Korean food

Chuseok time is japchae time

by Liz on September 10, 2011

in Food

This is japchae. You eat it.

I’ve been Korean for as long as I can remember, and for as long as I can remember I have never been a big fan of japchae, a lightly stir-fried dish of glass noodles embellished with various vegetables and proteins. Which, to me, is ironic, because I love stir-fries and noodles, and japchae has both these bases covered.

Japchae has counterparts in other Asian cuisines, but I’ve always been secretly dismayed that it has neither the sweet and sour fragrance of Pad Thai, or the greasy but good sated feel of American Chinese chow mein. The appeal isn’t immediate, which probably explains why it’s taken me this long to finally come around. Yes, I now love japchae, and here’s why.

I love japchae because it’s a stir-fried dish that keeps grease to a minimum. It’s also one of few, perhaps the one and only stir-fried noodle recipe that uses mushrooms to incorporate an aromatic, earthy flavor to what’s already a color and taste-rich dish.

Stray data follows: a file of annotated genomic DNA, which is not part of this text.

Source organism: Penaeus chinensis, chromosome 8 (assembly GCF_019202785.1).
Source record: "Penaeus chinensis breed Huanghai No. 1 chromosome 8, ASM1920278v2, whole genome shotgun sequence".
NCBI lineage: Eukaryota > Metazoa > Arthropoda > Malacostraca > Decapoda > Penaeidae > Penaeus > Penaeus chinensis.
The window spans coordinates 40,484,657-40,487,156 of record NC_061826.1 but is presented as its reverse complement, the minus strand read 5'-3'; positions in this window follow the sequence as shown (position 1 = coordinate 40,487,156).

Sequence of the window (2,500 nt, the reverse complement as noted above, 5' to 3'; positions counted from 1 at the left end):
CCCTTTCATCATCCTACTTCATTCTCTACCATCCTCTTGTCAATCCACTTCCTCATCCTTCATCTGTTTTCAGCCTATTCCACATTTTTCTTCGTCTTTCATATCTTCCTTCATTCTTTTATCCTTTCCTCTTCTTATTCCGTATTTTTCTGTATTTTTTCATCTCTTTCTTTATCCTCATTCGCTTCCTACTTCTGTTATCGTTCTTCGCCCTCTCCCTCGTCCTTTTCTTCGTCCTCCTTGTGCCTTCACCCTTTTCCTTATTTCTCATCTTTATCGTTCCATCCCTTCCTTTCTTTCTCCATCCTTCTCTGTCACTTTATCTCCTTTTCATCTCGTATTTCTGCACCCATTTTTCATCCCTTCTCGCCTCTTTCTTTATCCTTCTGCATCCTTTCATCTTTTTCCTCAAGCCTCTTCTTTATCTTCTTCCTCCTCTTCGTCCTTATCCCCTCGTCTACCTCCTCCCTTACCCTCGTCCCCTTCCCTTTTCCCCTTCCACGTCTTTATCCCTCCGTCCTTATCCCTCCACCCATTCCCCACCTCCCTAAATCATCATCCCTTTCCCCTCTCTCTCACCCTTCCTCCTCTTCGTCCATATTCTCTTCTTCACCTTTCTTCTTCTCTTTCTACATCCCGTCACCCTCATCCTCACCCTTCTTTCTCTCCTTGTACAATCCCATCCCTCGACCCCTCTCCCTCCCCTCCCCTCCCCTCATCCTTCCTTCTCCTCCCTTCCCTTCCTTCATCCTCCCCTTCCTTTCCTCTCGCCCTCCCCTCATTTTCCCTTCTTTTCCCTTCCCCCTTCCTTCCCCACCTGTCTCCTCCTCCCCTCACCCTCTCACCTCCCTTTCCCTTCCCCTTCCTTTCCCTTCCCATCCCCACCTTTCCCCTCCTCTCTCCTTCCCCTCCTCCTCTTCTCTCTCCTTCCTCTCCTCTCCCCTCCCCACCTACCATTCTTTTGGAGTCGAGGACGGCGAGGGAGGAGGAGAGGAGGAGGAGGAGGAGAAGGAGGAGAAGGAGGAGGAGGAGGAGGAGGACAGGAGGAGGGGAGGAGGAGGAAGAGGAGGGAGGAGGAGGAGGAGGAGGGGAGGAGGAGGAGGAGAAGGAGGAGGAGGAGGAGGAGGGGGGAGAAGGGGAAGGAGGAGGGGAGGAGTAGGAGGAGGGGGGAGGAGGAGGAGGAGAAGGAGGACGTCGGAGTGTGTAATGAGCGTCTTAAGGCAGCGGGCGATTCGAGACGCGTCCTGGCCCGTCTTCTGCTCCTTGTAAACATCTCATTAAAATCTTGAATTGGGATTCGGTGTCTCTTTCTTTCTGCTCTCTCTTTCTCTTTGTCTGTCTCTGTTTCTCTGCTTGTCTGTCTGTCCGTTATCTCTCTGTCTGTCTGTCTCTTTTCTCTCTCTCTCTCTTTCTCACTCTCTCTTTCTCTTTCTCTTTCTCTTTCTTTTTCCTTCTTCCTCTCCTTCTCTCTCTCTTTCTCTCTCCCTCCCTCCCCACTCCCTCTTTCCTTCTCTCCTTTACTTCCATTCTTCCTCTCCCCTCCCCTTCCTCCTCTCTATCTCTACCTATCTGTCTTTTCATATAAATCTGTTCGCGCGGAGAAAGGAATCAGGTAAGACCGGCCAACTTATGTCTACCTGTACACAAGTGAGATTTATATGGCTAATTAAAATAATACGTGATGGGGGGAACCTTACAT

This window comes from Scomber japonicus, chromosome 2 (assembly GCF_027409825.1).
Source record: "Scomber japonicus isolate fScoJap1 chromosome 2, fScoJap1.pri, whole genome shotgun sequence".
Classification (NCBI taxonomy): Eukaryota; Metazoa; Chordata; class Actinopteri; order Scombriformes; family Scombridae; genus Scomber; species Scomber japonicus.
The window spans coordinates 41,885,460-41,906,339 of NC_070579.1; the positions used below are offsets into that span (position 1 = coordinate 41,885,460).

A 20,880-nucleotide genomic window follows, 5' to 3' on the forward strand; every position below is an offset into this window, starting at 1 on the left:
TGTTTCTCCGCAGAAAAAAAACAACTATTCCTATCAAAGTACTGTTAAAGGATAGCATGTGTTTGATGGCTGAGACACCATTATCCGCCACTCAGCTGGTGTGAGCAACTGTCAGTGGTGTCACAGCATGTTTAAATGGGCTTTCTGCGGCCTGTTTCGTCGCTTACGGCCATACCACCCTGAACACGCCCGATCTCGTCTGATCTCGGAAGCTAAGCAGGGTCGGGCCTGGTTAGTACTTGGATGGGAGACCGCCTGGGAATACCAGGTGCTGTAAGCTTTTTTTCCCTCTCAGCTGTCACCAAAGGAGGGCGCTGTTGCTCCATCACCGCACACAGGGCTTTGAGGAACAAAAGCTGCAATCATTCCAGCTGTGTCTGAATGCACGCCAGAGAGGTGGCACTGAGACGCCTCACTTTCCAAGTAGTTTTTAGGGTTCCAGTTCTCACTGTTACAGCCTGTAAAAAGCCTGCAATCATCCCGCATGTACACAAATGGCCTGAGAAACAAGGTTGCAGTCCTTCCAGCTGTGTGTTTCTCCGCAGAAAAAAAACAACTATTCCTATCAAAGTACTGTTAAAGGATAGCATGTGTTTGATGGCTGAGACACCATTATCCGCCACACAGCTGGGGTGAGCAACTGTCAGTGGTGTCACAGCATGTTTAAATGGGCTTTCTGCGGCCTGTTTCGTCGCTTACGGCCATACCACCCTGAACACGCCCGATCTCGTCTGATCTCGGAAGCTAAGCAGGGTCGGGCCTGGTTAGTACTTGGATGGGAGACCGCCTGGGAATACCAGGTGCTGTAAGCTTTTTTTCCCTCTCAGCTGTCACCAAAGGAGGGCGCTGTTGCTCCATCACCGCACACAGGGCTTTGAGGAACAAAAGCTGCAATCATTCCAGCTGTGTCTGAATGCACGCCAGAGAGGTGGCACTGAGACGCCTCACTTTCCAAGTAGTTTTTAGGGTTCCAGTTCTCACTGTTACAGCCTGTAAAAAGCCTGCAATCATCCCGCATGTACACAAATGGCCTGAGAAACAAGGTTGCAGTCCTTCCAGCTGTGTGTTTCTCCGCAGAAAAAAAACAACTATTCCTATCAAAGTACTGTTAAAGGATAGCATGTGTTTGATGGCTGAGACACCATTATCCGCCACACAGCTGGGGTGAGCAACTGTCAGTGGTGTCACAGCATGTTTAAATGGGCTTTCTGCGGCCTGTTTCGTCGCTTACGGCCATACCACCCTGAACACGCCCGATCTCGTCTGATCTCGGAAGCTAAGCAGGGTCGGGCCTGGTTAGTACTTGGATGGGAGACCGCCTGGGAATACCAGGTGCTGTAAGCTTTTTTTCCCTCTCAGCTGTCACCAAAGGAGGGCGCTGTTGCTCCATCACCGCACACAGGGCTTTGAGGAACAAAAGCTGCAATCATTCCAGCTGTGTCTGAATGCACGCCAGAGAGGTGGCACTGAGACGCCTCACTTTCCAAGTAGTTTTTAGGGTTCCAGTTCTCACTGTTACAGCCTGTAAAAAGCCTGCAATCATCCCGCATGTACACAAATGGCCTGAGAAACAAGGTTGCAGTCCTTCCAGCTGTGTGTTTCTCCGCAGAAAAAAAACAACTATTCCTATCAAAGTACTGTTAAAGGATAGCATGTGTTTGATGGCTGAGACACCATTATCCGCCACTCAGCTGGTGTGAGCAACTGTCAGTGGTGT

Japchae is also a taste of home. My mother always made it on special occasions, and though I’ve never understood why, we always ate it with rice, a seemingly incompatible accompaniment to the noodleliness of japchae. But now, when I eat japchae as a standalone item, my palate knows something’s not quite right, unless, of course, I take a bite of rice.

So this Chuseok, a celebration of harvest and gathering in South Korea, why not make a plate of japchae? I’m providing a variation of a recipe I used this weekend from one of my favorite Korean food blogs, a translation if you will, so you can try this at home.

A quick glance and the recipe is a bit intimidating, because there’s many small steps to master. But, take heart. If I can make this, so can you.

Stir-frying the pork. Yum.

Chuseok Japchae (adapted from here, serves 5 to 6)
9 oz. sweet potato noodles (called ‘dangmyeon’ in Korean)
1/2 bunch of spinach
7 oz. of oyster mushrooms (here I just used an assortment of mushrooms)
1 large onion
1 carrot